Here we are again, folks, bursting the balloon which is the apparent invulnerability of top players. Yes, we’ve all done it: made howlers at vital moments while rehearsing our victory speech at the prize giving – “I’d like to thank….oops, what happened there?” Somehow, though, we have this idea that blunders are the preserve of mere woodpushers like us. Well, it may be that by definition more mistakes are made by weaker players otherwise we would all be grandmasters. However, while sympathising with anyone who makes a howler – unless, of course, it is your opponent – we can’t avoid affording ourselves the smuggest of smug grins. For this example, I have to thank Geoff Chandler, a contributor to the English Chess Forum who has a team of spies whom he calls his Blunder Hunters. This game was played in Round 5 of the Irish Championship. After seventy moves the players had reached the following position where White has just played 70.Kc2. Have a look at the position and before you see what Black played, think carefully and – be honest – what would you do?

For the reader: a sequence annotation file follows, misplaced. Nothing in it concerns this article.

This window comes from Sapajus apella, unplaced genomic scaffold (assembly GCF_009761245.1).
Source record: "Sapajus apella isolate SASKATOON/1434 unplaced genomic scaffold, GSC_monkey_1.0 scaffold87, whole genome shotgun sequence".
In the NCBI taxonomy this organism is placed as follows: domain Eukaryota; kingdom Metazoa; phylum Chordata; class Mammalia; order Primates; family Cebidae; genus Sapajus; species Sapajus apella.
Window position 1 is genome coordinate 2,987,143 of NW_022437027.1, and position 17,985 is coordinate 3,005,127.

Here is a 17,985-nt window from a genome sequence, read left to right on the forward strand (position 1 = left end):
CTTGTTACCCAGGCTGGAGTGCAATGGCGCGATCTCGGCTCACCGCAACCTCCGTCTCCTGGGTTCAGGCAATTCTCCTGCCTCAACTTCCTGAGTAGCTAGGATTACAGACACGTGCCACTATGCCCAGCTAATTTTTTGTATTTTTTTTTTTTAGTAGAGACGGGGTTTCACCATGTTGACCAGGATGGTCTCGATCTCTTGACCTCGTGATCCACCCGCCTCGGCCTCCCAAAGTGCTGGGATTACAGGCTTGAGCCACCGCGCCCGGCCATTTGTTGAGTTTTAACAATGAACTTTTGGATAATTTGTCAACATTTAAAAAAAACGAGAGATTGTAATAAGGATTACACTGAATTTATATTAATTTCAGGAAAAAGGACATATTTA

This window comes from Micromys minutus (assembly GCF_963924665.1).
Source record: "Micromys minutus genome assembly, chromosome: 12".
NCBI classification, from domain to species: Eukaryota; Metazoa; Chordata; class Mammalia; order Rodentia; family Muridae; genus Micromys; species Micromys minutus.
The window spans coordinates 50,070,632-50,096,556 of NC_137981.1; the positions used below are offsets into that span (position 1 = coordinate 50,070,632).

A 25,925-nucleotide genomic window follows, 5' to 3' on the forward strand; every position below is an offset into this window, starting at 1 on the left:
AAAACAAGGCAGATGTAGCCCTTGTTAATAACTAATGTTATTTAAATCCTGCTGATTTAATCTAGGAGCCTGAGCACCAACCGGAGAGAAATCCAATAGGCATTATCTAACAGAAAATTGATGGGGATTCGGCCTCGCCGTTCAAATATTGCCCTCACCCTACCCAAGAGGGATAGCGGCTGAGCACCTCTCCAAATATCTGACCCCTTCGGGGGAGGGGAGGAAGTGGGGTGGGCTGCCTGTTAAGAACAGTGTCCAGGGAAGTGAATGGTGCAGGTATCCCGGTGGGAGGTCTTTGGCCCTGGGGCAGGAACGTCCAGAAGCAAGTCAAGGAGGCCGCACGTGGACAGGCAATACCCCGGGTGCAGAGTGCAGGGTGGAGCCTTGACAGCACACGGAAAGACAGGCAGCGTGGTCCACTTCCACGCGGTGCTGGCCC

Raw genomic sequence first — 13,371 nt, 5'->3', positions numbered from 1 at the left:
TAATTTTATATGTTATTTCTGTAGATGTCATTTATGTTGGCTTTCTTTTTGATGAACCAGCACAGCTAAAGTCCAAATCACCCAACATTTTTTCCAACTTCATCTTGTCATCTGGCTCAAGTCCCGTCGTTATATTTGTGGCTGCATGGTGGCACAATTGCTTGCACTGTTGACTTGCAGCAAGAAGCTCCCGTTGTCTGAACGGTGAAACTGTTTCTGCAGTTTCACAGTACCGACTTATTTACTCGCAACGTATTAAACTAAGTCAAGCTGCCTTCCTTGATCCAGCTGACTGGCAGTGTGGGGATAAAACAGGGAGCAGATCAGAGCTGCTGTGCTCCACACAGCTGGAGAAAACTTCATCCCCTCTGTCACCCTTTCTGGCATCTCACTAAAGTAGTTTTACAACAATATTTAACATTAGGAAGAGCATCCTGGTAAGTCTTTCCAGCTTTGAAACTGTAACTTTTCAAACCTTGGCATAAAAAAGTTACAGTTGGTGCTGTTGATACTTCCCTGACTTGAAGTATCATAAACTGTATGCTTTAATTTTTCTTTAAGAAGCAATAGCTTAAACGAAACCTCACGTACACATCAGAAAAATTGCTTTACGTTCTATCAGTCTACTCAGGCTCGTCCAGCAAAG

White:   GM Alexander Baburin (2432)    Black:  Killian Delaney (2247)

Irish Championship 2019

Black played 70…Qxa5?? It is debatable who was more surprised, White on seeing this move, or Black when White replied 71.Qb2+ whereupon Black resigned. In fact, although it looks like it should be a draw, the only move that guarantees this for Black is 70…Qe2+. All other checks allow a trade off of queens and the a-pawn romps home. If you were thinking of 70…Qc4+ 71.Qxc4 stalemate, think again because White simply ignores the capture and plays 71.Qc3+ again forcing off the queens. And if you looked at this position for a long time and still would have played 70…Qxa5??, then that is why you (and I) are the grade we are.

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